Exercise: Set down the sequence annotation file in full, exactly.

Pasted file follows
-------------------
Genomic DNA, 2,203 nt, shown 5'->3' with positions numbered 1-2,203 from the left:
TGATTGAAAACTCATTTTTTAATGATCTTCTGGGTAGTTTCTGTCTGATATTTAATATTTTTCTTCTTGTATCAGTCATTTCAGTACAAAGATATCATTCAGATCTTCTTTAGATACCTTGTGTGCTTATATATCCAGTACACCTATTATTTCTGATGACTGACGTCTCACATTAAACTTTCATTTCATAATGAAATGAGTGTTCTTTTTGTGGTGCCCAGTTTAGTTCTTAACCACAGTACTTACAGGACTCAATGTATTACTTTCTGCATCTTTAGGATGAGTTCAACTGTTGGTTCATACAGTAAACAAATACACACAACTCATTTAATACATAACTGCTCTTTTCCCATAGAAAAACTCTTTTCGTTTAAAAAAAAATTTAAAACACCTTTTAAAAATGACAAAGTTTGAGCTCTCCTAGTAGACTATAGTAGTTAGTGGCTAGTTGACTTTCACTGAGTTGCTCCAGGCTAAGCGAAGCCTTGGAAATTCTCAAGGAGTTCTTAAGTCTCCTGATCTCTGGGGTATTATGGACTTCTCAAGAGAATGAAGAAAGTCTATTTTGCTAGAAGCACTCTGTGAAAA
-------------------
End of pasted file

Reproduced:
Genomic DNA, 2,203 nt, shown 5'->3' with positions numbered 1-2,203 from the left:
TGATTGAAAACTCATTTTTTAATGATCTTCTGGGTAGTTTCTGTCTGATATTTAATATTTTTCTTCTTGTATCAGTCATTTCAGTACAAAGATATCATTCAGATCTTCTTTAGATACCTTGTGTGCTTATATATCCAGTACACCTATTATTTCTGATGACTGACGTCTCACATTAAACTTTCATTTCATAATGAAATGAGTGTTCTTTTTGTGGTGCCCAGTTTAGTTCTTAACCACAGTACTTACAGGACTCAATGTATTACTTTCTGCATCTTTAGGATGAGTTCAACTGTTGGTTCATACAGTAAACAAATACACACAACTCATTTAATACATAACTGCTCTTTTCCCATAGAAAAACTCTTTTCGTTTAAAAAAAAATTTAAAACACCTTTTAAAAATGACAAAGTTTGAGCTCTCCTAGTAGACTATAGTAGTTAGTGGCTAGTTGACTTTCACTGAGTTGCTCCAGGCTAAGCGAAGCCTTGGAAATTCTCAAGGAGTTCTTAAGTCTCCTGATCTCTGGGGTATTATGGACTTCTCAAGAGAATGAAGAAAGTCTATTTTGCTAGAAGCACTCTGTGAAAA